Why English Needs a Gender-Neutral Pronoun

The spoken English language contains a wide variety of words, but it lacks a gender-neutral singular third-person pronoun.

This means that people who do not identify as either gender must use pronouns that they feel uncomfortable with, or they can use the pronouns “they/them,” which may sound awkward because those pronouns more often imply plurality.

A gender-neutral singular third-person pronoun would be useful because it would allow people to be more respectful to those individuals who wish not to be addressed with gendered pronouns.

On campus, both students and members of the faculty already recognize this issue.

“I think the respect for the individual, or the student, or the college, or whoever it is has to be paramount,” English and gender studies professor Alison Tracy Hale said. “We are in a time of tremendous flux with respect to gender and identity.”

Currently, “they/them” is the go-to pronoun for gender-neutral individuals on the University campus. It serves as a working solution; however, other options do exist.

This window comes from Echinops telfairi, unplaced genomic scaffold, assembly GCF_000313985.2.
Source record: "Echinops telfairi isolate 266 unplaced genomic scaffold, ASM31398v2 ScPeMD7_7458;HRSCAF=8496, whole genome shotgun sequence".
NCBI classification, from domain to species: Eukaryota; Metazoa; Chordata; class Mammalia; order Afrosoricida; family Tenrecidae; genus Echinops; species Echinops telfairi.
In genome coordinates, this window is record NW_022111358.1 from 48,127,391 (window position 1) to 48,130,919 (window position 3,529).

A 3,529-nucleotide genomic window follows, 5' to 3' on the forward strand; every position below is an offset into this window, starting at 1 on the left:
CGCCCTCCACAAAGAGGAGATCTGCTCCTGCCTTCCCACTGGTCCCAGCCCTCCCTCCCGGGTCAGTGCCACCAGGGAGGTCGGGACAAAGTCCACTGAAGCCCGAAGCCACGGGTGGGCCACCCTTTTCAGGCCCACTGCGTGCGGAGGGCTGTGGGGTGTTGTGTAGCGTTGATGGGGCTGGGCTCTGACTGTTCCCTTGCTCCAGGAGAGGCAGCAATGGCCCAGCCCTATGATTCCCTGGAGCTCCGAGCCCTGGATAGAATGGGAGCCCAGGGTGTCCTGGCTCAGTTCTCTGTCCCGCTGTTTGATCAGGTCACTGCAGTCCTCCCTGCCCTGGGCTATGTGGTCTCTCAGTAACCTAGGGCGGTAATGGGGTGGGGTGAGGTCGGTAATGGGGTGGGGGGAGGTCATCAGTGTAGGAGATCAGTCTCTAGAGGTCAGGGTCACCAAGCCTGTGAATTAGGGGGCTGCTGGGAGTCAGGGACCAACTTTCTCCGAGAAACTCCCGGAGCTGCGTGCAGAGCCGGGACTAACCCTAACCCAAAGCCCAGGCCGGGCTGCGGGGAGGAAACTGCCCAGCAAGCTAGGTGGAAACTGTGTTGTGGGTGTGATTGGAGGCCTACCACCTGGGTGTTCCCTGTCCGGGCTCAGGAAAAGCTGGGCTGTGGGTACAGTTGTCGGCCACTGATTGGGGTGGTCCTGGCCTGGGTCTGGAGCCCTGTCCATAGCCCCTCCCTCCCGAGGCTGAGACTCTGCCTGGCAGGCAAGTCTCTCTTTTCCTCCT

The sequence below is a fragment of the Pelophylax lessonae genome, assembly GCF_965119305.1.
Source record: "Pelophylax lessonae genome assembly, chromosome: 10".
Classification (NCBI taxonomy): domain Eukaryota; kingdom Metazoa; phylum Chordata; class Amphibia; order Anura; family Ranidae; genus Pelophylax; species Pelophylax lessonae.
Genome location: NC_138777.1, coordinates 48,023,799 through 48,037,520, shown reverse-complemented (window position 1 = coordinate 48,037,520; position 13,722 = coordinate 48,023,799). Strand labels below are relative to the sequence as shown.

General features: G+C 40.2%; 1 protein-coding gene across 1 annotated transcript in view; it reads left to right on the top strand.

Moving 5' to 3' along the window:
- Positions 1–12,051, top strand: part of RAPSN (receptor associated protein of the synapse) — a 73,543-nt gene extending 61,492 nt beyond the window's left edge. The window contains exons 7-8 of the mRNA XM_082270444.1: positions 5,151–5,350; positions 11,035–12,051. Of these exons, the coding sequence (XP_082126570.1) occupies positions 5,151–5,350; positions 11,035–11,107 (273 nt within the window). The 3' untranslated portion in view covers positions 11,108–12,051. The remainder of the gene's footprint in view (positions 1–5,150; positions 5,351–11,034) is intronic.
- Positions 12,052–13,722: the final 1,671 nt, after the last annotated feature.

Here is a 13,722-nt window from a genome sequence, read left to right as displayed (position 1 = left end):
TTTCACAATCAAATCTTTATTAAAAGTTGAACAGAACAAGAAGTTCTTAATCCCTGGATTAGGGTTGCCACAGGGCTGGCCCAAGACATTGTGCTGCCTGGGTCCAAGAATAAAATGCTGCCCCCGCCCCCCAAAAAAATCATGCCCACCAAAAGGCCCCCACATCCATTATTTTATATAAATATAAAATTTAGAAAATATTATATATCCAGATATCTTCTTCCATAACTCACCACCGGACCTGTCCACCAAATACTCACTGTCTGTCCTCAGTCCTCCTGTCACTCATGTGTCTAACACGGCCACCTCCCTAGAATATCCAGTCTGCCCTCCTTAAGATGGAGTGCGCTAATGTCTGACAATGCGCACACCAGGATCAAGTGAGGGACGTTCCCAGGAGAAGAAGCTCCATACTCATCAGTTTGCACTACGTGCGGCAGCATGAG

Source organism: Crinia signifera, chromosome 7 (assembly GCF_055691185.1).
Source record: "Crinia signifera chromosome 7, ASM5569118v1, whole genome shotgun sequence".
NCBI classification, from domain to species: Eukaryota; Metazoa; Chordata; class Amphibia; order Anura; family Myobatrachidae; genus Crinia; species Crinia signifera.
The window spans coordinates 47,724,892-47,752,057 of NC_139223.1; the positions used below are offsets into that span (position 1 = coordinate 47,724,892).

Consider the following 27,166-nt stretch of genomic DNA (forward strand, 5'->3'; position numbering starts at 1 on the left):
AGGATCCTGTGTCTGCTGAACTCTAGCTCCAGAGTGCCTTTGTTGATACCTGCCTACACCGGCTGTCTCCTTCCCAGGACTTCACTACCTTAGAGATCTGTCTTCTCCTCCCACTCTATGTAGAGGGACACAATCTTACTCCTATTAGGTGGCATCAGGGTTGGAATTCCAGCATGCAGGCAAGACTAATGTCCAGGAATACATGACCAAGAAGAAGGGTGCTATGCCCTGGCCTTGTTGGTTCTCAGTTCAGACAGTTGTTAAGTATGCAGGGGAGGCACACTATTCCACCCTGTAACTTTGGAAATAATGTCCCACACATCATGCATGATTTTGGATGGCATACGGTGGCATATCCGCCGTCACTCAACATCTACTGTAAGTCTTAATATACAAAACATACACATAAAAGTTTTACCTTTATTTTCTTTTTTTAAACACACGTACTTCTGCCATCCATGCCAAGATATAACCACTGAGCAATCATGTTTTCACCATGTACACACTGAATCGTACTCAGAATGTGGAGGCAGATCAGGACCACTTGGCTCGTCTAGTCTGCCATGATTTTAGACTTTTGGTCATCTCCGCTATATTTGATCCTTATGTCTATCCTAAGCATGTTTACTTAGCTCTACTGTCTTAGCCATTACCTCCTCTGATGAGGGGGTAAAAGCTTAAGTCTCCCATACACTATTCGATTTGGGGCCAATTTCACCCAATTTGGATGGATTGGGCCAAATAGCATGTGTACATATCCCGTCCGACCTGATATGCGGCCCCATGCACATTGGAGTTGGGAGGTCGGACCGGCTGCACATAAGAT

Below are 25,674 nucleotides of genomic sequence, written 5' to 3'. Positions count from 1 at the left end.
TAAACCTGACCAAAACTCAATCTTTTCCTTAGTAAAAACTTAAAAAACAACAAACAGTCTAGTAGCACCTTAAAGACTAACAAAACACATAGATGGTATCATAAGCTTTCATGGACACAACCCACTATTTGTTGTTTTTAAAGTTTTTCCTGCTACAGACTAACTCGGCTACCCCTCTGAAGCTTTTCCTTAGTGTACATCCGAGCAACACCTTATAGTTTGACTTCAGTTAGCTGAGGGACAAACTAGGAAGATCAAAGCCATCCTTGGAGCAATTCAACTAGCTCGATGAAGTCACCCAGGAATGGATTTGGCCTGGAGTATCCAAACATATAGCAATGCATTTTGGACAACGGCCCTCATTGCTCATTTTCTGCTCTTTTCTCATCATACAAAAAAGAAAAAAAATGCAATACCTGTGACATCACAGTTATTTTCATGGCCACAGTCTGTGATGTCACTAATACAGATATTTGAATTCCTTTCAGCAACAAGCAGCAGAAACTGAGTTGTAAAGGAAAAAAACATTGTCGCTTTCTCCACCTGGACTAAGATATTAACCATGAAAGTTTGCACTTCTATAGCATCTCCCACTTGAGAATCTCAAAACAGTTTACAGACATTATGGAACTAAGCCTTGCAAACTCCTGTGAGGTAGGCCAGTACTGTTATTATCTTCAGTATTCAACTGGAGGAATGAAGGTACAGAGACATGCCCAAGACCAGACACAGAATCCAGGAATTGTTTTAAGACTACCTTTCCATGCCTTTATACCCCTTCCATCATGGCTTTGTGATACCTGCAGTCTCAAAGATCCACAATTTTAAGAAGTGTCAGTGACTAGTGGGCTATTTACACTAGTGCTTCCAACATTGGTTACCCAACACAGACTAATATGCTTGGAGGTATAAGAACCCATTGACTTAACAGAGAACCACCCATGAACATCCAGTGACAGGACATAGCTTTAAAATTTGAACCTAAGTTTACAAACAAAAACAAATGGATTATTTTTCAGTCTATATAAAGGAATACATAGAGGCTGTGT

“There are already so many gender neutral pronouns,” sohpomore Rory Jacobs, who uses “they/them,” said.

“All you have to do is look up ‘gender neutral pronouns’ on Google,” Jacobs said. “Basically, people are just creating new pronouns to make themselves feel more comfortable.”

The Gender Neutral Pronoun Blog, found at http://genderneutralpronoun.wordpress.com/, has published a list of gender-neutral pronouns.

On that list can be found “ze/hir.” In fact, the list includes alternatives for “his/hers,” and “himself/herself” too. They are as follows: “zirs” and “zirself.”

Based on the comprehensiveness of this list, it becomes clear that the issue at hand is not of one creating the gender-neutral singular third person pronoun, but one of popularizing already-existing ones.

Although nobody should force students who really do prefer “they/them” to use alternatives like “ne/nem,” it would be much more polite to make the option available.

For instance, a respectful way for students and faculty members to broche the subject would be by asking the question “which pronouns do you use?”

In response, an individual could answer with “they/them,” “ze/hir” or any other set of pronouns.

Using “ze/hir” would also replace “he/she” as a functional unit. For example, the sentence “if someone reads a lot, then he/she will develop a larger vocabulary” could become “if someone reads a lot, then ze will develop a larger vocabulary.”

Even though the social aspect of the gender-neutral singular third-person pronoun is more important to consider, this efficiency benefit should not be overlooked.

Certainly, it would be a way to help people become more familiar with the new pronouns and thus more likely to use them.

“Ze/hir” should not replace “she/he” as separate pronouns. Instead, it should be added to the already existing pronouns.

Although implementing these new pronouns will not be easy, it is still important to pursue because respect for peers makes the campus a better place.